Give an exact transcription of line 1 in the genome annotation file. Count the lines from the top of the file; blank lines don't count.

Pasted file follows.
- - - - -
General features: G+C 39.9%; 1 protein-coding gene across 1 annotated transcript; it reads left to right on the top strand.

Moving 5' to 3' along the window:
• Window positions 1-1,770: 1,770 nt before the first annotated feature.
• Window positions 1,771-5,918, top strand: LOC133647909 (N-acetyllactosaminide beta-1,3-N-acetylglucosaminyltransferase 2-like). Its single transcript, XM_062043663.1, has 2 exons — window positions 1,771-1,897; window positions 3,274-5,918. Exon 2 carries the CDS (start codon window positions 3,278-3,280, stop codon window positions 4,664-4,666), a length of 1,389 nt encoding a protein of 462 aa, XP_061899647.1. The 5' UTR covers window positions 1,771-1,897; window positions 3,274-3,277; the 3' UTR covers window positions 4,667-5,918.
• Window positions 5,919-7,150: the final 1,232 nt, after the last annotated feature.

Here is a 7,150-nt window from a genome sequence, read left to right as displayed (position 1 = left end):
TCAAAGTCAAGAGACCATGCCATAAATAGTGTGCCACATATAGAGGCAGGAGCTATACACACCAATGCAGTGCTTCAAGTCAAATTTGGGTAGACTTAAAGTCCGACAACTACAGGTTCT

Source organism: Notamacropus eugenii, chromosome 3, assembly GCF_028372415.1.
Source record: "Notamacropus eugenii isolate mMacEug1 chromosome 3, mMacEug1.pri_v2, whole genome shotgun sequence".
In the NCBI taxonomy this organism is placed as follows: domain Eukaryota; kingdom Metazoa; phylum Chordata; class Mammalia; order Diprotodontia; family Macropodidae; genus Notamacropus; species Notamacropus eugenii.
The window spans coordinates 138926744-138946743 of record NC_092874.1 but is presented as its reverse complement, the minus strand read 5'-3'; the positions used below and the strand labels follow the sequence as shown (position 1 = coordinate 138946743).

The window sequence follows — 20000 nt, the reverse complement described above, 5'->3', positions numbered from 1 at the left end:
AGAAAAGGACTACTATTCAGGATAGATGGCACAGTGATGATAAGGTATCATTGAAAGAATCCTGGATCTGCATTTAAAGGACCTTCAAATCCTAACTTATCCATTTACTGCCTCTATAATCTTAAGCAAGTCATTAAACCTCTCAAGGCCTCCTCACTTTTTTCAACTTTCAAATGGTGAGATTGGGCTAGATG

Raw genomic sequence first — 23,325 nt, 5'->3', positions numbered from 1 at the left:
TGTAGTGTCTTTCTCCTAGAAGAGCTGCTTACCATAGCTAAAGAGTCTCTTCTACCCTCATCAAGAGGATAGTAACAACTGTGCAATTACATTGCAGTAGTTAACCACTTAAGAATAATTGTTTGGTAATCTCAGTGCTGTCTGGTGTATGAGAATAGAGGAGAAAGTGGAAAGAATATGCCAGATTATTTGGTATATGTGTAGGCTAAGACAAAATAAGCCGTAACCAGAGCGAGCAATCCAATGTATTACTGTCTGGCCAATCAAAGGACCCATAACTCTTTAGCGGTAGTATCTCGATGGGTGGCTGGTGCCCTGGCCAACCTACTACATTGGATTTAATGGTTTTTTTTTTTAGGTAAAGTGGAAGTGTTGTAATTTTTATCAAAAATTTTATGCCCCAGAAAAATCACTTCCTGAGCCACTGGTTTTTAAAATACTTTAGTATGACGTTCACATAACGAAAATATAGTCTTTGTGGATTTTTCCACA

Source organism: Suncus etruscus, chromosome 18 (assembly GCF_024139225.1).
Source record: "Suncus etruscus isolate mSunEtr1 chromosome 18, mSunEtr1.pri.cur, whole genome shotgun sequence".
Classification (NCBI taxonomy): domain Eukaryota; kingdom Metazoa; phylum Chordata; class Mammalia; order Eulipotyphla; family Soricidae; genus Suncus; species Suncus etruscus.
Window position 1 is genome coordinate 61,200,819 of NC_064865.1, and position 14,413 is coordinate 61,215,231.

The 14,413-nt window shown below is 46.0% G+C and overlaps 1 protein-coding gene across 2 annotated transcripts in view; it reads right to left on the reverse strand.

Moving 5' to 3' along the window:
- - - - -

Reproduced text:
General features: G+C 39.9%; 1 protein-coding gene across 1 annotated transcript; it reads left to right on the top strand.